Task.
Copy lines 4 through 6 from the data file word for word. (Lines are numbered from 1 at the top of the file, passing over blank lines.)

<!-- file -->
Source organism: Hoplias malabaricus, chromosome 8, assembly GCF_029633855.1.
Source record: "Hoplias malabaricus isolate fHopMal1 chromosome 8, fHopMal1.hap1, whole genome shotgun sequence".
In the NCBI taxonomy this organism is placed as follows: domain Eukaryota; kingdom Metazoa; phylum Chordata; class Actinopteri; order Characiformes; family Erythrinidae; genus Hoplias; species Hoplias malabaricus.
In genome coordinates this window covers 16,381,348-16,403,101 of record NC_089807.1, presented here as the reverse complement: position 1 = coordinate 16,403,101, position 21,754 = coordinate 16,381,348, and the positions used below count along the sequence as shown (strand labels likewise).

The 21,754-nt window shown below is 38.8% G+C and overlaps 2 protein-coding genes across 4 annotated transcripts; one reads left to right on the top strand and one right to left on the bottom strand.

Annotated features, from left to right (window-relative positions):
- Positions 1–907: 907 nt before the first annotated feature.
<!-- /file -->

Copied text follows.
In genome coordinates this window covers 16,381,348-16,403,101 of record NC_089807.1, presented here as the reverse complement: position 1 = coordinate 16,403,101, position 21,754 = coordinate 16,381,348, and the positions used below count along the sequence as shown (strand labels likewise).

The 21,754-nt window shown below is 38.8% G+C and overlaps 2 protein-coding genes across 4 annotated transcripts; one reads left to right on the top strand and one right to left on the bottom strand.

Annotated features, from left to right (window-relative positions):